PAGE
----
Monday, September 3rd, 2012
Australians are being asked this Malaya and Borneo Veterans’ Day, to pause and remember the courage and sacrifice of thousands of Australians who served during the Malayan Emergency, 1948–1960 and the Indonesian Confrontation, 1963–1966.

The Minister for Veterans’ Affairs, Warren Snowdon, said parts of South-East Asia remained a theatre for conflict long after the terrible battles fought there during the Second World War.

“In response to the Malayan Communist Party’s (MCP) push to bring down the colonial British government, Australia’s military involvement in the region began in 1950, with the deployment of the Royal Australian Air Force (RAAF). They attacked guerilla positions, transported troops and supplies and dropped paratroops and leaflets. Australia also committed Navy aircraft carriers and destroyers to the region.

“By October 1955, troops from 2RAR had been deployed to defend against regular guerilla activity undertaken by the MCP. They were then replaced by 3RAR in 1957 and 1RAR in 1959, who continued the work of their predecessors in patrolling, ambushing the enemy, guarding villages and denying the communist forces a base of operations.

“The conflict ended in 1960, although Australian forces would remain in Malaya for a further three years, making it the longest continuing military commitment in Australian history, lasting 13 years,” Mr Snowdon said.

Sadly, 15 Australians were killed on operations during the Malayan Emergency and 27 were wounded.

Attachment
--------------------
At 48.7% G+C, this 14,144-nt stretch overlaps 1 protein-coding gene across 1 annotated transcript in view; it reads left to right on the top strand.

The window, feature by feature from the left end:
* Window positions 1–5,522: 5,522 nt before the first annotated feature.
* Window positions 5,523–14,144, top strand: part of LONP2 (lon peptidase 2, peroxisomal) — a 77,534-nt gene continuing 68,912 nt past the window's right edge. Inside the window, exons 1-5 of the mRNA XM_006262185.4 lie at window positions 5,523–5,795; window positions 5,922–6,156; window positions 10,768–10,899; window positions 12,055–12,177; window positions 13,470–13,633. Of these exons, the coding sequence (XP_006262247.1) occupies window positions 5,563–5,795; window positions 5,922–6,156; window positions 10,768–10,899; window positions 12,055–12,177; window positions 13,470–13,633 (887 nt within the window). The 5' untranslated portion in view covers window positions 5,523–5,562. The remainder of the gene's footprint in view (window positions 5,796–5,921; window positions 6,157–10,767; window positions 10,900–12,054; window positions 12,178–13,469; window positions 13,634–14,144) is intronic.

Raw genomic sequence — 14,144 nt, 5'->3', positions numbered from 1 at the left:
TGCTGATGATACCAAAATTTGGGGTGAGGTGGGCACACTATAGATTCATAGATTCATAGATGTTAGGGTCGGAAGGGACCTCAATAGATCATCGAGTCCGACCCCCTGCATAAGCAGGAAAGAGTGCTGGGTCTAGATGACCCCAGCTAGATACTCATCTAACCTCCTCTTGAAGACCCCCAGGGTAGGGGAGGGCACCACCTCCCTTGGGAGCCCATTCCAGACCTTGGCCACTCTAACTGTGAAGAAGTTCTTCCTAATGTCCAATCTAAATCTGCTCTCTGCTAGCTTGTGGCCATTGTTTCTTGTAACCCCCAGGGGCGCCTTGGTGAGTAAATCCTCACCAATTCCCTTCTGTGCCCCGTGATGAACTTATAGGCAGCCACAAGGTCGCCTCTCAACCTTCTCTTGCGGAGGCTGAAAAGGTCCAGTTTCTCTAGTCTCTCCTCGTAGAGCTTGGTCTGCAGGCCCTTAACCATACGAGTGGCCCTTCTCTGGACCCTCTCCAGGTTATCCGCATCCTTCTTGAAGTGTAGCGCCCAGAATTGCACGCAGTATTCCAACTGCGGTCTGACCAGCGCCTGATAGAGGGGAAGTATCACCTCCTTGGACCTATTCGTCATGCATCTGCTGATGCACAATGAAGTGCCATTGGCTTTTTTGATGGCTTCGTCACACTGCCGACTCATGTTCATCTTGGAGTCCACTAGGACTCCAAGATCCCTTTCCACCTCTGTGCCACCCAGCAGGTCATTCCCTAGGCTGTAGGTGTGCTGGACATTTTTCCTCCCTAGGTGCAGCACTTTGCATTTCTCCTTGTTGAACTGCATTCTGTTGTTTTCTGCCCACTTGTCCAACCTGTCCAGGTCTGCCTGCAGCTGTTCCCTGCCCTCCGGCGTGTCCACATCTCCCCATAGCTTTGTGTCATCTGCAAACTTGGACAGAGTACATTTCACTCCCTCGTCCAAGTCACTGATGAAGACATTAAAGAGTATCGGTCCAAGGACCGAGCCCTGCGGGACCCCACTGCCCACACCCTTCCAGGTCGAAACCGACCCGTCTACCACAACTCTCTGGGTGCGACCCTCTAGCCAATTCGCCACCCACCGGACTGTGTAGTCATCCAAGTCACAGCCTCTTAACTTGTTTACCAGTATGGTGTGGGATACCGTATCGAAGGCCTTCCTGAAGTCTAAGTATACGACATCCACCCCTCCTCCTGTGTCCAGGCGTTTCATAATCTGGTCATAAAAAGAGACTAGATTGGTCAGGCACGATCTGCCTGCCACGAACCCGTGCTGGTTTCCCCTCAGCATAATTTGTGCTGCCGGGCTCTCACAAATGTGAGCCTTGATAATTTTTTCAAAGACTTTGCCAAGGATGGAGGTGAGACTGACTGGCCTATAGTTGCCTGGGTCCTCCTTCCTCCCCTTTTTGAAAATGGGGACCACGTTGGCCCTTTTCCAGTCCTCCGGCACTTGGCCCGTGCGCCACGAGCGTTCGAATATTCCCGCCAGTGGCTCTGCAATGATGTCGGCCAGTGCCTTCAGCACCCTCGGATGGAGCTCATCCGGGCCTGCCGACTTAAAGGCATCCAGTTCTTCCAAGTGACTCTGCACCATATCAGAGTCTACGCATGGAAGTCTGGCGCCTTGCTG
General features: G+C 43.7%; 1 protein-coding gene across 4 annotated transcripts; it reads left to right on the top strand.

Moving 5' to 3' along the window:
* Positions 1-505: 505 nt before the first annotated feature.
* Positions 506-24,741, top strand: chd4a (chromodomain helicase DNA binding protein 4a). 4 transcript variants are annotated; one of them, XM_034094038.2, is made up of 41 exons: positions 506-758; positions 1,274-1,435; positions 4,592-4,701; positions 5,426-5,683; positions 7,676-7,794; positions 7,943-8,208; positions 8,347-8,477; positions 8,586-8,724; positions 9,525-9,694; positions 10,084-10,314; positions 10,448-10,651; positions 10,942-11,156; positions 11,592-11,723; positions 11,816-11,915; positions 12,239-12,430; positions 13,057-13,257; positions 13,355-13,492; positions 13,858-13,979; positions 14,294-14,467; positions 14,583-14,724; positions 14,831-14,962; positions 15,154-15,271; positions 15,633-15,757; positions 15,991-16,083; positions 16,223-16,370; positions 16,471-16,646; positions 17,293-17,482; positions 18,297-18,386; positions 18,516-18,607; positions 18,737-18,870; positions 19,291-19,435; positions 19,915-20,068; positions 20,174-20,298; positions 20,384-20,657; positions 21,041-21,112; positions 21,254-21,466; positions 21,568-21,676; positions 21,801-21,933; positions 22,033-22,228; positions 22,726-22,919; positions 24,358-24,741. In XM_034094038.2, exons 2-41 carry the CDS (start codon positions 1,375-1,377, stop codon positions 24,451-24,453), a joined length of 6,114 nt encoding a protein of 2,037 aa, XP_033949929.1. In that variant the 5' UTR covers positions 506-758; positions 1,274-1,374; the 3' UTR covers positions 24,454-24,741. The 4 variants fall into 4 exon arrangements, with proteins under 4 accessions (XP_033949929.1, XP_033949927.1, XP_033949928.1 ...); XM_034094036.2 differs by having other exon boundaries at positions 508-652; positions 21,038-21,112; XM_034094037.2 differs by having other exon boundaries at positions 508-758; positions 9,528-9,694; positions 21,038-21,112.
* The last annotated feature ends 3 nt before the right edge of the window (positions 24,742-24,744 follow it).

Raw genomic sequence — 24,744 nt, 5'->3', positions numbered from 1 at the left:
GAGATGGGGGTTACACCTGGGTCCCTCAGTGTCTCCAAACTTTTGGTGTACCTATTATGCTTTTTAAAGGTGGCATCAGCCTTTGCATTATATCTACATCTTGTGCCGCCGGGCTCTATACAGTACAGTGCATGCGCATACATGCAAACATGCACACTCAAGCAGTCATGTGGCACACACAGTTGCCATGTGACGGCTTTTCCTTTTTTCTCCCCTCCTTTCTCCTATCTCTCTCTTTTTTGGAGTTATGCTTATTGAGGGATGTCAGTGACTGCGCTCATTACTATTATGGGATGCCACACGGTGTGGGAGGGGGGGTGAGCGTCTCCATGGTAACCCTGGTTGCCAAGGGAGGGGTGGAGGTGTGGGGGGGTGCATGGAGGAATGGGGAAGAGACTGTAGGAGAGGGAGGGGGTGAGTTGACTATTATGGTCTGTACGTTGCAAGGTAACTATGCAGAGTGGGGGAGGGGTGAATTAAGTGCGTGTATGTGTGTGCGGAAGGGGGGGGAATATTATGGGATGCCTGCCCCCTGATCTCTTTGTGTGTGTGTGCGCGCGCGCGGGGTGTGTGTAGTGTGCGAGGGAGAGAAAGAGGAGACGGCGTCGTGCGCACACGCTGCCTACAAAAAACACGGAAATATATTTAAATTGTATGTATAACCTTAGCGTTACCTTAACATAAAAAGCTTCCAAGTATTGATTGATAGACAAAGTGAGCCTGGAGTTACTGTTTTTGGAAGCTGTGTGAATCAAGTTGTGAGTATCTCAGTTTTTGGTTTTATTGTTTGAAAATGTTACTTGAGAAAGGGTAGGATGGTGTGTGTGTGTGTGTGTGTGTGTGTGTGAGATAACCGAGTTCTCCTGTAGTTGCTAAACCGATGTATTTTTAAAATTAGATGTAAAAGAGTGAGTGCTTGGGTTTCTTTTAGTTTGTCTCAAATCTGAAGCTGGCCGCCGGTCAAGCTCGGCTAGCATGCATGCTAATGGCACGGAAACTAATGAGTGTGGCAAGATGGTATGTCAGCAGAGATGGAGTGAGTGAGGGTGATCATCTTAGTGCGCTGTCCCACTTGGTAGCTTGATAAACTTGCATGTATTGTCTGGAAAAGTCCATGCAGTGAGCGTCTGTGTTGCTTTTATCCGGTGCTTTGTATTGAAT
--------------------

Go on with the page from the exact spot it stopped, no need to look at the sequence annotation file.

The Indonesian Confrontation took place in Borneo between 1962–1966, when Indonesian forces attacked the newly-formed Federation of Malaysia.

“Australian forces from 3RAR, 4RAR, Special Air Service squadrons, artillery, engineers and Royal Australian Naval vessels were deployed to Malaysia, then sent to Borneo during the Confrontation, and participated in numerous operations,” he said.

RAAF aircraft and crew were based in Malaysia during the 1960's and throughout the Confrontation. The RAAF's contribution included Australian Sabres, Canberra bombers, Lincoln bombers, Dakota aircraft and helicopters. A Sabre squadron was also deployed to Darwin to protect the Australian mainland.

The nature of the conflict meant there was little attention paid to the Confrontation by the Australian media.

“It was the first post-Second World War conflict in which Australian national servicemen saw active service. We lost seven Australians during the operation, and another eight were wounded before the conflict ended in August 1966,” Mr Snowdon said.

Australian service is commemorated across the South-East Asian region, with official commemorations in Malaysia and many official and unofficial Memorials to the Missing established across Indonesia.

“Today, Australians will remember and honour those Australian Defence Force personnel who gave their all in the Malayan Emergency and the Indonesian Confrontation. Their service and sacrifice will never be forgotten,” Mr Snowdon said.

Contact Profile

Minister Snowdon: Lidija Ivanovski

P: 02 6277 7820 or 0407 108 935 or Marcus Butler 0417 917 796
M: Department of Veterans’ Affairs Media: 02 6289 6203


Malayan Emergency, 1948–1960 and the Indonesian Confrontation, 1963–1966.



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